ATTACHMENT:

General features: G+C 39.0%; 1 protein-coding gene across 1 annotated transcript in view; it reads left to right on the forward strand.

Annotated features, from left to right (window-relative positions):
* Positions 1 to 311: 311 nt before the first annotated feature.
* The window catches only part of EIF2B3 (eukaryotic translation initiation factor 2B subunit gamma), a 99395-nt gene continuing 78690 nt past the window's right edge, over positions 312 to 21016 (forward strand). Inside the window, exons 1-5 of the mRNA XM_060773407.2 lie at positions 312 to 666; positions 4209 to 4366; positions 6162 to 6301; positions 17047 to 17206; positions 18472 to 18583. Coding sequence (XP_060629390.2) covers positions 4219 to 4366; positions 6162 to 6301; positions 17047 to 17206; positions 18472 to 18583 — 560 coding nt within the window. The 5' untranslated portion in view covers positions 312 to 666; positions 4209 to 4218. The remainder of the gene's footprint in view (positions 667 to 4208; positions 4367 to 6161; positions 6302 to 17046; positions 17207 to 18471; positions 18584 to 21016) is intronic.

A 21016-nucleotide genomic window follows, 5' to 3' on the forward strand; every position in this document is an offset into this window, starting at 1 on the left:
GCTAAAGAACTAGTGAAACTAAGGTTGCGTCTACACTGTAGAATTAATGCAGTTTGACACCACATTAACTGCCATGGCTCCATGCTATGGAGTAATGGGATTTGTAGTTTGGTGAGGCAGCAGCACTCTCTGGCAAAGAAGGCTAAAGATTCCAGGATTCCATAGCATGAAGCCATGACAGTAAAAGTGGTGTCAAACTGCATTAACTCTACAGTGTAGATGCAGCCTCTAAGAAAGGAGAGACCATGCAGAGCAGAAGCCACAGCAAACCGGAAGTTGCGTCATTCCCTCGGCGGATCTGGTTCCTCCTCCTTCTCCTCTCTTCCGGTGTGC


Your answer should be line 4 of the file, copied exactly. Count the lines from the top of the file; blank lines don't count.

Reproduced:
* The window catches only part of EIF2B3 (eukaryotic translation initiation factor 2B subunit gamma), a 99395-nt gene continuing 78690 nt past the window's right edge, over positions 312 to 21016 (forward strand). Inside the window, exons 1-5 of the mRNA XM_060773407.2 lie at positions 312 to 666; positions 4209 to 4366; positions 6162 to 6301; positions 17047 to 17206; positions 18472 to 18583. Coding sequence (XP_060629390.2) covers positions 4219 to 4366; positions 6162 to 6301; positions 17047 to 17206; positions 18472 to 18583 — 560 coding nt within the window. The 5' untranslated portion in view covers positions 312 to 666; positions 4209 to 4218. The remainder of the gene's footprint in view (positions 667 to 4208; positions 4367 to 6161; positions 6302 to 17046; positions 17207 to 18471; positions 18584 to 21016) is intronic.